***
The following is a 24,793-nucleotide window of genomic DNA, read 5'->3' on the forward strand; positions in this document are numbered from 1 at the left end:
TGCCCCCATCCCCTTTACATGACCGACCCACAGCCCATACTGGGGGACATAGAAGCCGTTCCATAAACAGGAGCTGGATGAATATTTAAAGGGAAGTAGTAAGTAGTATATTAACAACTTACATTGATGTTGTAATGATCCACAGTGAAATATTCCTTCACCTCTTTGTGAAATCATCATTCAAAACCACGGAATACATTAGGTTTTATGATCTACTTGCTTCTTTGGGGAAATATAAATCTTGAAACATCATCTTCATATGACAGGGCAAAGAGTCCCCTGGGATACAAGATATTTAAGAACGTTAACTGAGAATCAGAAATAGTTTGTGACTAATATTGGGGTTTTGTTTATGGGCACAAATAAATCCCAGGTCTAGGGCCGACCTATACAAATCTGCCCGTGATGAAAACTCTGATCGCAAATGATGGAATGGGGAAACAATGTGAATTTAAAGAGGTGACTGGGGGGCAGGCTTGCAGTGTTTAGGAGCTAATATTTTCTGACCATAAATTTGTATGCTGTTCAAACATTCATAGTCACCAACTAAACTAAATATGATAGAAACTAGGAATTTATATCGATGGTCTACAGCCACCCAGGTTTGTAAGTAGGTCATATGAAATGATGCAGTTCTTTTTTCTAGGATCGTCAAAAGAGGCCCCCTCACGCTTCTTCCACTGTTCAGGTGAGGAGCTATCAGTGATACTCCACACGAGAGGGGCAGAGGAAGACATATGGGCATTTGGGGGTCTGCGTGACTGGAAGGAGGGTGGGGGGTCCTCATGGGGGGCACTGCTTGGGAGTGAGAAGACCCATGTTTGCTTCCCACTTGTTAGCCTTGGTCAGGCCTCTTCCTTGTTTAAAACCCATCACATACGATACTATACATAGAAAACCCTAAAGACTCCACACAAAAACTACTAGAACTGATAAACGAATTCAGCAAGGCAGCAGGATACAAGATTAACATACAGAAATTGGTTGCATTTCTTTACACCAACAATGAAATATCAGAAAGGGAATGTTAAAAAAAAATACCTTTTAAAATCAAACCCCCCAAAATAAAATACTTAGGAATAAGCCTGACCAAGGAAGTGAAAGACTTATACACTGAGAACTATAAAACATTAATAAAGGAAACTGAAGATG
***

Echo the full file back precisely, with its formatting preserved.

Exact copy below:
The following is a 24,793-nucleotide window of genomic DNA, read 5'->3' on the forward strand; positions in this document are numbered from 1 at the left end:
TGCCCCCATCCCCTTTACATGACCGACCCACAGCCCATACTGGGGGACATAGAAGCCGTTCCATAAACAGGAGCTGGATGAATATTTAAAGGGAAGTAGTAAGTAGTATATTAACAACTTACATTGATGTTGTAATGATCCACAGTGAAATATTCCTTCACCTCTTTGTGAAATCATCATTCAAAACCACGGAATACATTAGGTTTTATGATCTACTTGCTTCTTTGGGGAAATATAAATCTTGAAACATCATCTTCATATGACAGGGCAAAGAGTCCCCTGGGATACAAGATATTTAAGAACGTTAACTGAGAATCAGAAATAGTTTGTGACTAATATTGGGGTTTTGTTTATGGGCACAAATAAATCCCAGGTCTAGGGCCGACCTATACAAATCTGCCCGTGATGAAAACTCTGATCGCAAATGATGGAATGGGGAAACAATGTGAATTTAAAGAGGTGACTGGGGGGCAGGCTTGCAGTGTTTAGGAGCTAATATTTTCTGACCATAAATTTGTATGCTGTTCAAACATTCATAGTCACCAACTAAACTAAATATGATAGAAACTAGGAATTTATATCGATGGTCTACAGCCACCCAGGTTTGTAAGTAGGTCATATGAAATGATGCAGTTCTTTTTTCTAGGATCGTCAAAAGAGGCCCCCTCACGCTTCTTCCACTGTTCAGGTGAGGAGCTATCAGTGATACTCCACACGAGAGGGGCAGAGGAAGACATATGGGCATTTGGGGGTCTGCGTGACTGGAAGGAGGGTGGGGGGTCCTCATGGGGGGCACTGCTTGGGAGTGAGAAGACCCATGTTTGCTTCCCACTTGTTAGCCTTGGTCAGGCCTCTTCCTTGTTTAAAACCCATCACATACGATACTATACATAGAAAACCCTAAAGACTCCACACAAAAACTACTAGAACTGATAAACGAATTCAGCAAGGCAGCAGGATACAAGATTAACATACAGAAATTGGTTGCATTTCTTTACACCAACAATGAAATATCAGAAAGGGAATGTTAAAAAAAAATACCTTTTAAAATCAAACCCCCCAAAATAAAATACTTAGGAATAAGCCTGACCAAGGAAGTGAAAGACTTATACACTGAGAACTATAAAACATTAATAAAGGAAACTGAAGATG